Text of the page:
Comparative study of permanent interstitial prostate brachytherapy post-implant evaluation among seven Italian institutes

P. Mangili, L. Stea, F. Cattani, S. Lappi, F. Giglioli, E. Calamia, F. Ziglio, R. Martinelli, B. Longobardi

Research output: Contribution to journalArticle


Background and purpose The purposes of this multicentric study are (a) the evaluation of four different commercially available treatment planning systems (TPSs) and (b) to verify whether the dosimetric results are comparable, also when considering the inter-observer variabilities and the different scanning protocols used. This work is to be considered a first step to test the value of multicentric studies based on dosimetric evaluation of the quality of the implants. Patients and methods Four different TPSs were used and the following tests were performed: Comparison of the parameters and mathematical algorithms used; comparison of the dose distributions generated by three different geometries of sources based on 32 dose-points on each source geometry. An octagonal geometric phantom was used to compare volume algorithms and dose-volume histogram (DVH) calculations (V150Gy, V100Gy, V50Gy and V25Gy). Comparison of the post-plan source distribution performed on a prostate-phantom implanted with 125I seeds. A CT scan of the phantom was obtained at each participating center. Both the geometrical coordinates (with respect to the most caudal one), and the spread of the geometrical distribution, were calculated. The volumes included within different isodoses were also collected. Comparison of the post-plan source distribution performed on an actual patient. Post-plan V100% and D90 Gy derived from seed distributions obtained by different operators were calculated, using the same target delineation. Results All the considered TPSs satisfied the AAPM dosimetric parameter recommendations. Point-dose examinations revealed differences smaller than 5%, except for one of the systems. Although the volume algorithm was not the same for all systems, no statistically significant difference was found in the volume measurements. The DVHs also presented differences smaller than 5%, except for one TPS. The distances between the seeds, based on the same CT images, showed a mean SD of 0.13 mm. The mean maximum difference of the position of each seed was 0.36 mm. The most significant errors were made in the cranio-caudal direction (mean maximal difference: 0.44 mm); here the size of the step between slices played an important role. The algorithm of source positioning of the different TPSs may also help explain this difference. The compiled DVHs showed differences smaller than 5%. Post-plans derived from different seed distributions showed a mild dependence upon operators. We obtained a mean value of 97.8 and 152.7 with a percentage of SD of 0.43 and 1.7, respectively, for V100% and D90 Gy. Conclusions Three-dimensional (3D) geometric reconstructions of seed distributions are slightly dependent upon the operators and the scanning protocols have little effect on the dosimetric evaluation. Some relevant discrepancies were found between one of the TPSs and the other three if few sources were used; increasing the number of seeds those differences became less pronounced. Multicentric studies on the quality of prostate implants based on post-implant dosimetry are feasible, provided an accurate step-wise evaluation of the procedure be performed.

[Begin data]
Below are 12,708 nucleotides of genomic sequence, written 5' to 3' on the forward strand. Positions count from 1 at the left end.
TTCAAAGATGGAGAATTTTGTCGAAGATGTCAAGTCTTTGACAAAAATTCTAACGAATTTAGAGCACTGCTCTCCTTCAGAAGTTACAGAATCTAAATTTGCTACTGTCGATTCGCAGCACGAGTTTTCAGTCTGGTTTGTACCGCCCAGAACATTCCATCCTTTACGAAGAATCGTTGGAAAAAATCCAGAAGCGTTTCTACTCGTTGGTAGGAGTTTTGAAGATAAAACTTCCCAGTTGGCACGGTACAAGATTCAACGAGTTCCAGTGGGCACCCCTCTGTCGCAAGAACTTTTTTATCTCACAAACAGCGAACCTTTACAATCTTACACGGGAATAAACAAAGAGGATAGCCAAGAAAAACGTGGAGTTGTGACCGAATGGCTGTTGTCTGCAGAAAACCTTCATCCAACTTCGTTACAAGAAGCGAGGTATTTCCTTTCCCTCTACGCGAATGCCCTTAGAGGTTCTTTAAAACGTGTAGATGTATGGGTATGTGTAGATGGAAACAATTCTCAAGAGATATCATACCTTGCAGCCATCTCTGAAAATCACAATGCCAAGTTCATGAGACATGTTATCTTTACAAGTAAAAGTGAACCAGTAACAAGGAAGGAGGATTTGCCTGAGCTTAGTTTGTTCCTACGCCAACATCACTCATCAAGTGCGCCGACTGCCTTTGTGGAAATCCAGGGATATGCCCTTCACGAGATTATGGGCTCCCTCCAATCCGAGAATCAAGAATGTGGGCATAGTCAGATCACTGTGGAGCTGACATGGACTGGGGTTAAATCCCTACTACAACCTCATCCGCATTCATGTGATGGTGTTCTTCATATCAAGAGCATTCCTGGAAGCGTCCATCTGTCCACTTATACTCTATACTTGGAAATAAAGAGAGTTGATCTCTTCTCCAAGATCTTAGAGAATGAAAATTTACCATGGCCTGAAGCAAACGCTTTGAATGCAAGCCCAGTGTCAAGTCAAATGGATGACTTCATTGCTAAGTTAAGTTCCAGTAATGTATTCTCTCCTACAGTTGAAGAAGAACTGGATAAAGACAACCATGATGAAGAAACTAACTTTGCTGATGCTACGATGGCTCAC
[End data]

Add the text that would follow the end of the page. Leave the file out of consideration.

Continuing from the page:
Original languageEnglish
Pages (from-to)13-21
Number of pages9
JournalRadiotherapy and Oncology
Issue number1
Publication statusPublished - Apr 2004



  • Permanent prostate brachytherapy
  • Post-plan dosimetry
  • Treatment planning systems

ASJC Scopus subject areas

  • Oncology
  • Radiology Nuclear Medicine and imaging
  • Urology

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